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J. A. Rigney

Abstract

I approach the subject of “Education for Foreign Students” with considerable misgivings, partially because this topic has been under discussion by groups like this for the past 15 years. The very process of re-examining programs that are appropriate for foreign students implies that we have had some second thoughts about what the professional goals of these students are or should be. Alternatively, perhaps this re-examination results from a feeling that our original views on student goals were accurate but that we adopted poor strategies in achieving such goals. In either case we leave ourselves open to the charge of being presumptious in imputing a set of goals to other people on the basis of our prejudices. If the experience of the past 15 years of technical assistance has taught us anything, it is that we simply cannot successfully impose our own judgement on what other people should do with their own lives and resources. Therefore, it is my hope that some of my colleagues on this panel will be able to shed more light on what the foreign students themselves really feel about the quality of the graduate programs they have encountered in the United States apart from the superficial frustrations they experienced. Let me leave this side of the question to them with only one caveat, namely: the opportunity to study in the United States is by far the most highly prized form of technical assistance in the eyes of the developing nations, and this opportunity will likely have a more lasting effect than anything else we have done.

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Tim D. Davis, Eric M. Bost, and Carmen N. Byce

Alliance, 2016 ). The purposes of this article are to briefly review the current status of agricultural higher education and horticultural production in Myanmar, and to outline future opportunities for horticultural research and education. The article is

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Geralyn A. Nolan, Amy L. McFarland, Jayne M. Zajicek, and Tina M. Waliczek

( Carter, 2002 ). There are many ways teachers can teach nutrition. School-based nutrition education increases nutritional knowledge and can influence positive attitude change toward healthy eating in most grade levels ( Contento et al., 1992 ). School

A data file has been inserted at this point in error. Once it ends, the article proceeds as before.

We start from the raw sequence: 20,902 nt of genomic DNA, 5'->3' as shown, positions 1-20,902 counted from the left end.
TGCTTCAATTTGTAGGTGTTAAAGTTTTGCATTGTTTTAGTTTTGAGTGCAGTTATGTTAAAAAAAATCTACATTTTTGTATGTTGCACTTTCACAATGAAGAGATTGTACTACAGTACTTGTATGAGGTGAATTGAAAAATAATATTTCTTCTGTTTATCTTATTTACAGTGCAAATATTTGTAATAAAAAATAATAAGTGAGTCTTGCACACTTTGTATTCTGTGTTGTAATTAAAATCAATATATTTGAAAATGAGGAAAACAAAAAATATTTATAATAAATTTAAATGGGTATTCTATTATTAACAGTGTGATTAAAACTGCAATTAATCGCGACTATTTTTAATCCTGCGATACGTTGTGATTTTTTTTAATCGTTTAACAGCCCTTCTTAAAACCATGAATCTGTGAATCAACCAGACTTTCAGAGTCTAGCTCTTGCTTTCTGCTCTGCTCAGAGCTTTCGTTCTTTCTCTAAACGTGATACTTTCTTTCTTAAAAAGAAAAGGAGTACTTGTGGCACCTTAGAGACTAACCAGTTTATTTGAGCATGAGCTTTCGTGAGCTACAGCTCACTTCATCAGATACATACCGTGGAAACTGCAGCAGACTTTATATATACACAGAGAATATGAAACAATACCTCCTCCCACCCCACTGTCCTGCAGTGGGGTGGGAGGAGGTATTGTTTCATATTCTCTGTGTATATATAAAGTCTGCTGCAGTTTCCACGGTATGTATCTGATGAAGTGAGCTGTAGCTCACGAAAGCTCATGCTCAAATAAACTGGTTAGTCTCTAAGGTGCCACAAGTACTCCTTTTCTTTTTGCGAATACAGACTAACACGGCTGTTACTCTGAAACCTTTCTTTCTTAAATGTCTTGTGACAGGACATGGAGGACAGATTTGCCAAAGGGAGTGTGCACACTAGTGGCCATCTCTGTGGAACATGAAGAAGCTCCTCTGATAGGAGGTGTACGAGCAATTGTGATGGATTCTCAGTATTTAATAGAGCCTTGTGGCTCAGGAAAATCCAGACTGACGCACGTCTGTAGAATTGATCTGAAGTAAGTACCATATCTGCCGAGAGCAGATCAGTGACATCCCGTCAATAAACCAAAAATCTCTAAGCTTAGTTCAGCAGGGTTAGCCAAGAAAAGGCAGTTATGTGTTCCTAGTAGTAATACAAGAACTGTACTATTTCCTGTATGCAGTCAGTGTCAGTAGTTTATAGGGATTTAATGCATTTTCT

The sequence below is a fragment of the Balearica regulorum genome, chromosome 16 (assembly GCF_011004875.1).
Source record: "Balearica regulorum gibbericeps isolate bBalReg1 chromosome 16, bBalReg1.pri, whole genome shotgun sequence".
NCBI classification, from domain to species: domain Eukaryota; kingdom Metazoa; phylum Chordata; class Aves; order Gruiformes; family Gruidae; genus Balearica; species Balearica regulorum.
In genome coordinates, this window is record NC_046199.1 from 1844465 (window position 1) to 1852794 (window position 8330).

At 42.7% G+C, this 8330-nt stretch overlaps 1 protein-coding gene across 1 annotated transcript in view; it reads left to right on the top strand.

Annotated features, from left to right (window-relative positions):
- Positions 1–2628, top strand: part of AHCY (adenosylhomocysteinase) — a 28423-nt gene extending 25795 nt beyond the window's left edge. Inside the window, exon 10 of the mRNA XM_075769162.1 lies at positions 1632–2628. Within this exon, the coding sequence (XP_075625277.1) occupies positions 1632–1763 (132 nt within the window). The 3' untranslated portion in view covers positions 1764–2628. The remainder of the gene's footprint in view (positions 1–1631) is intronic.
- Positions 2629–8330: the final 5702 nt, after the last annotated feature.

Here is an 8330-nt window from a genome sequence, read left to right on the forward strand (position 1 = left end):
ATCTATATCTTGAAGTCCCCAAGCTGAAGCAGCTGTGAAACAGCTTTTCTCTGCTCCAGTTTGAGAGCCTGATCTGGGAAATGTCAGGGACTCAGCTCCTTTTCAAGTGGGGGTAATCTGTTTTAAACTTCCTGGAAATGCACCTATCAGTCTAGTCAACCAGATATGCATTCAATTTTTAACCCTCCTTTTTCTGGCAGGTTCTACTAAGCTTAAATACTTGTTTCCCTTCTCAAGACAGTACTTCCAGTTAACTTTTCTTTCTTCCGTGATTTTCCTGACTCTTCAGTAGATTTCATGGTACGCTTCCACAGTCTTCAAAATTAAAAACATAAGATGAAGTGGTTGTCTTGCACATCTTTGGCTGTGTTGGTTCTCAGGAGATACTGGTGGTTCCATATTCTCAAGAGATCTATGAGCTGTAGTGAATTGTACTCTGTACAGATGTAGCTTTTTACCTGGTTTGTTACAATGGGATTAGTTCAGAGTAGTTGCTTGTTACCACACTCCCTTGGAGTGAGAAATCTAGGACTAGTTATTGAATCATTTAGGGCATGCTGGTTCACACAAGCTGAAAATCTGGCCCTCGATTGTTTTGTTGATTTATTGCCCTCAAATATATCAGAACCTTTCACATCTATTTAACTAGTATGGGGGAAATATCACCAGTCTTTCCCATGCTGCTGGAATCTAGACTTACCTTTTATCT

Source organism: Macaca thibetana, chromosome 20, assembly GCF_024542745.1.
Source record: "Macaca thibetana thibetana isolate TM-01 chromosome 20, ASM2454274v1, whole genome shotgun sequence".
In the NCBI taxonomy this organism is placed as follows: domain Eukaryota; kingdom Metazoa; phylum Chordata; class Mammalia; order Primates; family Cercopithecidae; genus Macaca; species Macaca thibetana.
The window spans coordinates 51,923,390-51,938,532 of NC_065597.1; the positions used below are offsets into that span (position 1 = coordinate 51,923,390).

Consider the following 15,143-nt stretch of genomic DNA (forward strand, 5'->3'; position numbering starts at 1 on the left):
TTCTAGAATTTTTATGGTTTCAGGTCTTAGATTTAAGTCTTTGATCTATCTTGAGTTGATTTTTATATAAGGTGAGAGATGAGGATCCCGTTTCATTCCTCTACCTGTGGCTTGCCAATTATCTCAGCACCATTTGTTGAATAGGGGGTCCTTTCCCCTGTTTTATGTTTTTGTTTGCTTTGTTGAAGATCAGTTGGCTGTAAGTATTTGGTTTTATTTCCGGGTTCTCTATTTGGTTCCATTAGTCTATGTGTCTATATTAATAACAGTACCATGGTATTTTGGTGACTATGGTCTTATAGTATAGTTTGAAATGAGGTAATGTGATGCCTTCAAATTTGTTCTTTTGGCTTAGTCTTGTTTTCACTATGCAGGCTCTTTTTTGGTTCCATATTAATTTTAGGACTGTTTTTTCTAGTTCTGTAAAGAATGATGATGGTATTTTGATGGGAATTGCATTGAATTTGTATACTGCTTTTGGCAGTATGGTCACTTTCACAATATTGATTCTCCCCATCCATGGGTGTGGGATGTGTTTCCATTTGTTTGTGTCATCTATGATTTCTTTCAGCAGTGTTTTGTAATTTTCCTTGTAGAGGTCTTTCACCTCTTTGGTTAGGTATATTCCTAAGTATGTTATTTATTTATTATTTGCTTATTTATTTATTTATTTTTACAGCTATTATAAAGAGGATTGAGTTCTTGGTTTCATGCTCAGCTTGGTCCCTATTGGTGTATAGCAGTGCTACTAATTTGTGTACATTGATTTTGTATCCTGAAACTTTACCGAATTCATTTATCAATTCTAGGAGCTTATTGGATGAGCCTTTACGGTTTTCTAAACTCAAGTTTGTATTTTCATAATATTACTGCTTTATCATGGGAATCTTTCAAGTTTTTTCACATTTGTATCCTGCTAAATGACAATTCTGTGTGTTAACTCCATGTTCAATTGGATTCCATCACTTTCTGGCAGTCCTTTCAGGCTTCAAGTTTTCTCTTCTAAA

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Virginia I. Lohr

customers to choose from.” A majority of the respondents (60%) were educated about plants at higher educational institutions. The survey also found that education was an important factor in respondents’ knowledge of the issue: those who had learned about

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Rebecca Bull and Mary Haque

44 ORAL SESSION (Abstr. 445-449) CROSS-COMMODITY EDUCATION

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Jayne M. Zajicek and Christine D. Townsend

116 ORAL SESSION 29 (Abstr. 580–588) Undergraduate Education

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Sven E. Svenson

181 ORAL SESSION 53 (Abstr. 374-381) Education/Marketing

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Rebecca Bull and Mary Haque

44 ORAL SESSION (Abstr. 445-449) CROSS-COMMODITY EDUCATION

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Kent D. Kobayashi, Theodore J.K. Radovich, and Brooke E. Moreno

. Conventional growers have shown interest in sustainable agriculture and organic farming. At the university and institution levels, interest in organic and sustainable agriculture education has increased ( Ngouajio et al., 2006 ). Educational institutions are

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Jules Bruck

sustainable horticultural education and practices. For example, in their article, B. Lamba and G. Chapman of Temple University describe the challenges they experienced during construction of a sustainable flower show exhibit. While endeavoring to mitigate